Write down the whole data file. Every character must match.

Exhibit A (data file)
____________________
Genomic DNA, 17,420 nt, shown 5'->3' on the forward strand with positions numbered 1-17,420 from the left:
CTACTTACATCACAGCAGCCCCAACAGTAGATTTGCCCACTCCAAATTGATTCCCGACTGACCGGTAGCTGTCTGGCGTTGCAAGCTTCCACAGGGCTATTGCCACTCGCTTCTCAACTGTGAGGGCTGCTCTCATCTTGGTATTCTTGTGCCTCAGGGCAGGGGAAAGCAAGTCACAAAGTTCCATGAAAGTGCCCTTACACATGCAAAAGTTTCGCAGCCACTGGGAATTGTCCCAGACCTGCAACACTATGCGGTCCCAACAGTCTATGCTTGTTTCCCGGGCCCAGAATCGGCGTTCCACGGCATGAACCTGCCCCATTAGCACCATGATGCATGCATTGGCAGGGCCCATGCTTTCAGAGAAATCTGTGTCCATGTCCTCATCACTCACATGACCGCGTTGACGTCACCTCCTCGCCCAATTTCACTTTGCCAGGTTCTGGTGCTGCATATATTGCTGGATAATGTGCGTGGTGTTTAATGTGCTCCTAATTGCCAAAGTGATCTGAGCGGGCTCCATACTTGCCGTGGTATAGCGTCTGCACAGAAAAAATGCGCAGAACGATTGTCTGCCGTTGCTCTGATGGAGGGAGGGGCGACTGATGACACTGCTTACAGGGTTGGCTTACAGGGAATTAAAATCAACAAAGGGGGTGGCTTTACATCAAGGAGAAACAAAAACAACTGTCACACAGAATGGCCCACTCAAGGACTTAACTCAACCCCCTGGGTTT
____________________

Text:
Genomic DNA, 17,420 nt, shown 5'->3' on the forward strand with positions numbered 1-17,420 from the left:
CTACTTACATCACAGCAGCCCCAACAGTAGATTTGCCCACTCCAAATTGATTCCCGACTGACCGGTAGCTGTCTGGCGTTGCAAGCTTCCACAGGGCTATTGCCACTCGCTTCTCAACTGTGAGGGCTGCTCTCATCTTGGTATTCTTGTGCCTCAGGGCAGGGGAAAGCAAGTCACAAAGTTCCATGAAAGTGCCCTTACACATGCAAAAGTTTCGCAGCCACTGGGAATTGTCCCAGACCTGCAACACTATGCGGTCCCAACAGTCTATGCTTGTTTCCCGGGCCCAGAATCGGCGTTCCACGGCATGAACCTGCCCCATTAGCACCATGATGCATGCATTGGCAGGGCCCATGCTTTCAGAGAAATCTGTGTCCATGTCCTCATCACTCACATGACCGCGTTGACGTCACCTCCTCGCCCAATTTCACTTTGCCAGGTTCTGGTGCTGCATATATTGCTGGATAATGTGCGTGGTGTTTAATGTGCTCCTAATTGCCAAAGTGATCTGAGCGGGCTCCATACTTGCCGTGGTATAGCGTCTGCACAGAAAAAATGCGCAGAACGATTGTCTGCCGTTGCTCTGATGGAGGGAGGGGCGACTGATGACACTGCTTACAGGGTTGGCTTACAGGGAATTAAAATCAACAAAGGGGGTGGCTTTACATCAAGGAGAAACAAAAACAACTGTCACACAGAATGGCCCACTCAAGGACTTAACTCAACCCCCTGGGTTT